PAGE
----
Should the Rich Be Taxed? People Are More Concerned about Whether the Rich Are Greedy Than Whether They Worked Their Way Up!

In the APSA Public Scholarship Program, graduate students in political science produce summaries of new research in the American Political Science Review. This piece, written by Syeda ShahBano Ijaz, covers the new article by Kristina Jessen Hansen, Aalborg University, “Greed, Envy, and Admiration: The Distinct Nature of Public Opinion about Redistribution from the Rich”.

Why is rising inequality in nations not accompanied with an increase in redistributive practices? Conventional wisdom suggests that as inequality increases in a democratic system and the median wage decreases, support for redistribution should increase. However, Hansen’s study of public support for redistribution paints a more complex picture. She proposes it is important to study redistribution as a two-dimensional research problem that should focus both on why people choose to give to the poor, as well as when they support taxing the rich. Through a set of surveys, she finds that the emotions driving support for taxing the rich are quite distinct from those that affect support for giving to the poor. People are more likely to endorse social welfare policies when they believe that the poor are hardworking; on the other hand, people are more likely to oppose taxing the rich if they consider the rich to be more prosocial i.e., generous, and not greedy.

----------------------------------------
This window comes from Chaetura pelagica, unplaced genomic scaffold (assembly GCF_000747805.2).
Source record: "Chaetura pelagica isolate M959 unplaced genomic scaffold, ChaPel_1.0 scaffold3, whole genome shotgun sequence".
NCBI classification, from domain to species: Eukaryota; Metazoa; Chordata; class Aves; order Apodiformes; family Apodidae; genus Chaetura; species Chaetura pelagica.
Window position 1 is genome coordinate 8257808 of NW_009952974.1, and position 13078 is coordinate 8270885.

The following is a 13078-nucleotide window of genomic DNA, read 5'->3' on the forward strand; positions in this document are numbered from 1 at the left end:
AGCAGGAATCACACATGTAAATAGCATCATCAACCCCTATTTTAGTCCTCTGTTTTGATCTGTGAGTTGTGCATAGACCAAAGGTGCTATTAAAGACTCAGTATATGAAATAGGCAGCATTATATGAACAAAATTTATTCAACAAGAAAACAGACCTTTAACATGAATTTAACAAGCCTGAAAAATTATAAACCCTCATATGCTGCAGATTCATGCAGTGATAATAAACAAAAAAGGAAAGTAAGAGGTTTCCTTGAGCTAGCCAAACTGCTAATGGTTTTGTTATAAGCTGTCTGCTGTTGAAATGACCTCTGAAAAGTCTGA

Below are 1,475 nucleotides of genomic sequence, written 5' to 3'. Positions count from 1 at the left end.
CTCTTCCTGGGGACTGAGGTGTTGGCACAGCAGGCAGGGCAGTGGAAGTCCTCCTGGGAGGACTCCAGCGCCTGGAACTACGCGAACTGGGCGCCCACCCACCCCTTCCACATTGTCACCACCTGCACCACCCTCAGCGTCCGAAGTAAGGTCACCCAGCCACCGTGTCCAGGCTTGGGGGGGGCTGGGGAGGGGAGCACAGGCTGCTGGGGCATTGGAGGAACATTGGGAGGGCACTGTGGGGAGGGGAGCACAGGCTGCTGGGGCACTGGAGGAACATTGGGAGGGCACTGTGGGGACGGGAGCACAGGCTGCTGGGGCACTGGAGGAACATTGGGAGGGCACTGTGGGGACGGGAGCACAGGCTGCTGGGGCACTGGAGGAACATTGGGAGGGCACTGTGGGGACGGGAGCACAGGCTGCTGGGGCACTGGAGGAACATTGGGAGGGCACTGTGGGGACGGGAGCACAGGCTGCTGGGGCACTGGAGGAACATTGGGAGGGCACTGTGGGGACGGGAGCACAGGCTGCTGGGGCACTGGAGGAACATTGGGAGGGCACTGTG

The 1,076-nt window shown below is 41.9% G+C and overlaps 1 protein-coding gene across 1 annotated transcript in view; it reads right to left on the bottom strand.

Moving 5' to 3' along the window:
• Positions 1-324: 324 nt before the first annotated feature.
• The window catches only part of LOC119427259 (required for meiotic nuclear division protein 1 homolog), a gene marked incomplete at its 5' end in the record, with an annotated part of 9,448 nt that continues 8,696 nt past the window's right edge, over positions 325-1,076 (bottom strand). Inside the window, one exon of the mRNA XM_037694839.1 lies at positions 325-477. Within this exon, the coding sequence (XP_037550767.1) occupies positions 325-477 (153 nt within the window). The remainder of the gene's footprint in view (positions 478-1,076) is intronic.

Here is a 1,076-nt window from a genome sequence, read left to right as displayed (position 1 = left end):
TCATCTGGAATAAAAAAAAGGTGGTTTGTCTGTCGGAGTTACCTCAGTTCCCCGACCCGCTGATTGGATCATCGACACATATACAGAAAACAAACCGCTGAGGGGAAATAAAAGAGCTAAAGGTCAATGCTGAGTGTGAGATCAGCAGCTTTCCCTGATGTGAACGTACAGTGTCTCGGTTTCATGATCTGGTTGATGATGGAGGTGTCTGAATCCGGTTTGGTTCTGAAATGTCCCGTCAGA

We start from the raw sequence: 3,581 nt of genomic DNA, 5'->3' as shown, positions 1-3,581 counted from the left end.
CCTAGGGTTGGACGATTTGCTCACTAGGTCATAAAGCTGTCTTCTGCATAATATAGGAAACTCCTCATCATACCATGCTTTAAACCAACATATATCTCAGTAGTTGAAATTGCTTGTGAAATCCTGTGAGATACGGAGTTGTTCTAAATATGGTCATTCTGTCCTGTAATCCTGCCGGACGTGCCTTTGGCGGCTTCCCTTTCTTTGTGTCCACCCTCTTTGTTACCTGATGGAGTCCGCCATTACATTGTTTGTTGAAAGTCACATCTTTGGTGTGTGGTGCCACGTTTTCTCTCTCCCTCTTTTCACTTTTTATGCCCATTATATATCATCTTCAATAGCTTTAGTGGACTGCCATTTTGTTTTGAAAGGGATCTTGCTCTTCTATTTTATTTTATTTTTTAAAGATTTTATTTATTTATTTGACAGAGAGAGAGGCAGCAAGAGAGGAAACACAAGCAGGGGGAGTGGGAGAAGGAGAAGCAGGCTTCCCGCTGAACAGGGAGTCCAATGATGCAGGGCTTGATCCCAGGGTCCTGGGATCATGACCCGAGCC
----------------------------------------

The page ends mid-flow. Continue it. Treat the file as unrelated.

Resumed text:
The discourse on redistribution is closely concerned with issues of fairness and deservingness. The poor’s effort matters because it is a metric of their deservingness: their lack of achievement is attributed to bad luck and unwieldy circumstances, justifying welfare transfers to them. Even though people’s compassion affects their help-giving behavior, this compassion is conditional on effort and does not reward the poor for lack of trying. While Hansen agrees with this argument, she argues that effort is not the key characteristic that determines opinions about taxing the rich. Therefore, she suggests that a comprehensive understanding of opinions on redistribution should simultaneously study factors that affect support for social welfare and factors that affect support for taxation, claiming that these factors are not the same. Instead of effort (which determines whether the rich deserve their resources or not), she posits that people care more about the prosocial intentions of the rich: are they greedy or are they generous? Other emotions that can affect support for taxation include admiration and envy. Admiration of the rich can help justify their possession of greater resources and decrease support for taxation; contrarily, envy of what the rich have can increase support for taxation.